Letters to the Editor,
The Daly Yomiuri
Chiyoda-ku, Tokyo 100-8055
When we are taught about the Nazi Holocaust, when we talk about it, and when it is mentioned in the media the figure of six million murdered Jews is the standard accounting of the planned genocide. But when I was in school I was taught that the Holocaust targeted many more than just European Jewry: Polish and Russian prisoners of war; political foes in Germany and occupied lands; Gypsies; gays; the mentally infirm, and still others. I was taught that the total accounting of lives, while unknown, is in the area of ten million, six million of whom were Jewish. ut I suppose most people who know about the Holocaust from their school lessons are aware only of the Jewish figures which receive the greatest publicity, and so the April 5tharticle “U.S. exhibit explores Nazi’s gay persecution” describes what might be news to many (the Nazi persecution of gays). The total scope of the Holocaust’s victims has never been a secret, just as the fate of Nanjing was no secret before the Iris Chang book on the topic, or the detention in domestic concentration camps of Japanese Americans by their government was no secret - even at the time that the policy was being executed. But the public is forgetful. The public has limited attention. Younger generations repeatedly need instruction in old news anew. The grave and dangerous peril is that when we forget information - and there is just too much information for all of it to be known - it becomes more easily manipulated. I have a very broad definition of what constitutes “public knowledge,” or information in the public realm which makes me feel annoyed when I see old news treated as a novelty.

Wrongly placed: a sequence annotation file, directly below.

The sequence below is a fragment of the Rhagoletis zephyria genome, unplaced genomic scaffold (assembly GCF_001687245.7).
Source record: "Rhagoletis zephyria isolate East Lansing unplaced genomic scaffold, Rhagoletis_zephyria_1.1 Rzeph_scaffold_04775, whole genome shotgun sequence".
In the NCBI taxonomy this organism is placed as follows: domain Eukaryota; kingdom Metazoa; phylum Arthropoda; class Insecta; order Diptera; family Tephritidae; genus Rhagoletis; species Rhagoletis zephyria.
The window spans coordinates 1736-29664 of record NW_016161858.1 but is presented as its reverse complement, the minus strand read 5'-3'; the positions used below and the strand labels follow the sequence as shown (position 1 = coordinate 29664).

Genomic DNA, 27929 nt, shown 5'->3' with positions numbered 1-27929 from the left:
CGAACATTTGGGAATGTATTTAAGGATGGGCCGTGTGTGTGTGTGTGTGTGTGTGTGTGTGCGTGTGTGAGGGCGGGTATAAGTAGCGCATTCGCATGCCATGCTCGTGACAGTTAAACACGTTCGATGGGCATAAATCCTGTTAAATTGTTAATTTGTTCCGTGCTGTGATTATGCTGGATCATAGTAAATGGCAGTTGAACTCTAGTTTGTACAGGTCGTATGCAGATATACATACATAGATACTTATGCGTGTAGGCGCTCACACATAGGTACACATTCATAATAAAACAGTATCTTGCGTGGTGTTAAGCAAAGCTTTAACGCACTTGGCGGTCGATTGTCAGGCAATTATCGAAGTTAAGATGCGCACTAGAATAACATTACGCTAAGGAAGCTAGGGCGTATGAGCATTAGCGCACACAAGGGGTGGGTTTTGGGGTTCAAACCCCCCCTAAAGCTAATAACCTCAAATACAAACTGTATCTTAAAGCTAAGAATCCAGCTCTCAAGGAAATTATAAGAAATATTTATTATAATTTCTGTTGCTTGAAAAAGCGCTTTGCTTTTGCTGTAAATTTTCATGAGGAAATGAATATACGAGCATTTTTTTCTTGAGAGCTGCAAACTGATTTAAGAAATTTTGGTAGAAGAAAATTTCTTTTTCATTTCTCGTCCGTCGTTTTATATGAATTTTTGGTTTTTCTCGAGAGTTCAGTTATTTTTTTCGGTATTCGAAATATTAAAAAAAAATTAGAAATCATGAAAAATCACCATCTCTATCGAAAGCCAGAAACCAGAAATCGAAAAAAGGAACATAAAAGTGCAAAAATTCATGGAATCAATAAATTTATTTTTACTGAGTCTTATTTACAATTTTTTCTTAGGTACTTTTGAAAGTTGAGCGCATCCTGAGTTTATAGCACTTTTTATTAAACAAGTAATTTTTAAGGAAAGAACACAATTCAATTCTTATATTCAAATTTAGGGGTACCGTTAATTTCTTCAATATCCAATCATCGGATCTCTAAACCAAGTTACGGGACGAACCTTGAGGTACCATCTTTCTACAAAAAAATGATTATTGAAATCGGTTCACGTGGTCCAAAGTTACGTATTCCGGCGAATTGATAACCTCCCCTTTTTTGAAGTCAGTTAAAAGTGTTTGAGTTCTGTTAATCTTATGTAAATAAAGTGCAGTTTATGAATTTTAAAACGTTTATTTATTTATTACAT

Printed on Wednesday, April 9, 2008 as “Old news shouldn’t be treated as a novelty.”
This was my first letter to appear in The Daily Yomiuri in a long time. When I first began writing to The Daily Yomiuri I thought that it was easier to get printed there than in The Japan Times. The paper seemed to print letters more frequently. But over time I would say that the paper is so conservative compared to The Japan Times that it is actually more difficult to get printed there, especially if the opinion does not match the paper’s political position.